7. I am glad to see a spotlight on this trial. People need support from others who participate in political actions when they get arrested and instead of taking a plea deal go to trial. High Profile activists get legal defence donations and lots of support {the Rev. Billy case is a recent example} but this does not happen for most. Perhaps the high profile arrestees could lend their support to less high profile activists facing similar charges. I was arrested in Charlotte NC with OWS at the DNC and got a little support but not much. I generally don’t expect it. Anyway, as someone who has also been charged with exactly the same thing in NYC I much sympathy for this defendant and know what she is going through. If I was in NYC I would go and support her as I hope many do.

  8. This is happening far too often in America; those employed to protect our rights are, increasingly, obstructing justice. The laws have no teeth to bite thru corruption and the number of Americans who can’t afford the costs associated with buying “teeth”, or should I say law enforcement, is growing too. Bottom line: We have employed the wolves to oversee the sheeple and they’re not protecting anyone but themselves; having long determined their bread can best be buttered on both sides by playing every angle from pacifying the people to wining and dining with the one percent on our dime and at the expense of our families.

    Just recently – Clay County, Florida – Judge Don H. Lester authorized Oakleaf Plantation Homeowners’ Association to foreclose, by summary judgment, on my home for the alleged unpaid dues incurred by prior owners; acting in a manner inconsistent with due process on numerous occasions and, thereby, rendering his rulings “void ab initio”.

    Consequently, I appealed but both the plaintiff and lower tribunal appeared to conspire to circumvent my right to appeal by (first) withholding an order of insolvency and (later) falsely claiming my timely appeal was untimely amid numerous other blatant misrepresentations. In fact, the record showed otherwise; including conflicting evidence opposing the validity of both the initial claim and nearly every response from the plaintiff , thereafter, fulfilling all prerequisites for trial.

    To make a long story short, Judge Don H. Lester not only circumvented my right to a trial but proceeded to consistently violate the law and when I appealed, consistently, he (ultimately) sent Clay County law enforcement to forcibly remove me from my home and dispose of all my property; subsequently, I was tased (immediately) after using the bathroom and – eventually – charged with assault on two officers and resisting arrest with violence as one officer sustained what appeared to be a bite and the other a scratch to the forehead, which I don’t recall doing. I only recall the events up to being tased and sometime thereafter with missing parts in between as, apparently, I too was rendered unconscious. So, it’s becoming increasingly dangerous to exercise our rights here in America and even harder to tell who the real criminals are.

    In the meantime, while this happened on December 4, 2013, you aren’t likely to have heard about it because the media isn’t really interested in bucking the system for some little guy; therefore, far too much gets swept under the carpet and it’s up to us to echo the cries of our fellow man, woman, and child. Let the spirit of the Occupy movement overwhelmed the court at my hearing tomorrow in Clay County, Florida.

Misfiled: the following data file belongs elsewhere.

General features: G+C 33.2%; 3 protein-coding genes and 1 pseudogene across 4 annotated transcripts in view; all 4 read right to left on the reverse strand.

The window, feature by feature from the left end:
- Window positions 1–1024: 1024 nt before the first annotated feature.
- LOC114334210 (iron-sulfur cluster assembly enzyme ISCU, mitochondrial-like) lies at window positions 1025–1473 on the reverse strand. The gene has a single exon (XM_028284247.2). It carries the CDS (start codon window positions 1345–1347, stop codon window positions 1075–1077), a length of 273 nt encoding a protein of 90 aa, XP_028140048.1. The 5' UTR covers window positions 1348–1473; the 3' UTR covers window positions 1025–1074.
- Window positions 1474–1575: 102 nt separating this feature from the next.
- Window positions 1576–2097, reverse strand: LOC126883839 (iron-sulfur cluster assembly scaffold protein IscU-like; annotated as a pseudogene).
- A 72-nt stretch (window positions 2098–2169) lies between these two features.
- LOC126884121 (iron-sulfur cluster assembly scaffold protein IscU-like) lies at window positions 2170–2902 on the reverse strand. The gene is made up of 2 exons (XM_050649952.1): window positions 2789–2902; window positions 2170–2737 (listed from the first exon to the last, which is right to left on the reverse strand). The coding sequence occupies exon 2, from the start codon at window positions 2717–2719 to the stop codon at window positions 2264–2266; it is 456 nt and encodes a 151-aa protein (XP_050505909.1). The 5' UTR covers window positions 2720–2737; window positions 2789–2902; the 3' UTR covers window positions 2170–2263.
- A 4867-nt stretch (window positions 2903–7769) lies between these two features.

9. I believe the right to protest should be upheld within the United States and that Occupy movements are no different than the way this country was won over from Britain in the 18th century. To that end, imprisoning our citizens, especially after being beaten into a state of hospitalization, should be severely scrutinized within the court case with the supporting allegation of having her right breast grabbed initially. The fate of Cecily McMillan does not ultimately appear fair as self-defense is a natural impulse especially when fear is instilled by such authoritative forces. The Occupy movements, which wishes to remain peaceful, will always have the potential for violence as it comes from the result of imposing forces, such as using police, to break up these congregations. I understand that law cannot be removed or pardoned by emotional out cries, but a sentence of 7 years seems illogical and cruel to someone who is trying to be a true American and that they deserve, if any sentence is delivered, one that is much less severe. I will hope that the court acts accordingly as such an absurd punishment will only perpetuate more aggression towards police in the minds of future Occupy protestors.

  10. Why in the world hasn’t her attorney, or someone else, moved to help her file a counter suit. She is the one who was wronged.

  11. she was battered a bruised and charged with assautling a cop. What were his injuries? I call bullshit.

  12. Where are our real life Boondock Saints?
    Until authority fears reprisals due to unlawful acts like this, they will continue to abuse the power we give them.
    The officers involved and the prosecuting attorney should all have to fear for their lives for such awful acts.
    But until someone holds them personally responsible to the highest degree, others will follow suit.
    This will not be the last time the NYPD abuses someone, violates their rights and gets off Scott free.

  13. Absolute Despotism

  14. Police are Corporations Mercenary !

  15. Utterly rudiculous! The police need to learn how to treat people. They are not above the rest of us. This disgusts me that they would charge a women over their police brutality! Police get your heads out of your ass and realize you are no better than the people you serve! I would be extremely embarrassed to be these police officers! You make the good ones look really bad! Shame on you!!!

  16. These charges all have to be dropped and counter charges against the city and the officers and.the.police station should be attained immediatly. This was was sexually assualted and having breast myself it is very painful to have your breast grabbed. …What has gotten into the prosecutors? ?? Shameful and ….why in the lic with her being taken to hospital is she tied down and the paramedics smiling almost looks like they are laughing….

  17. Is the New York County District Attorney responsible for the decision to prosecute her?

  18. this matter should be promoted to every College Campus activists Group in the World…easy to do….some one must have all the contacts……let me know please!!!

  19. Join us on The Ignorance Equation this Sunday at 1PM EST for my interview with Occupy Activist, Cecily McMillan. As well as an update on Cecily’s upcoming court appearance. Plus the “Pissed Off News” with Honey Badger and enough Political Discourse to Occupy your Disgruntled Little EarHoles! Miss an episode? Listen in on the archives!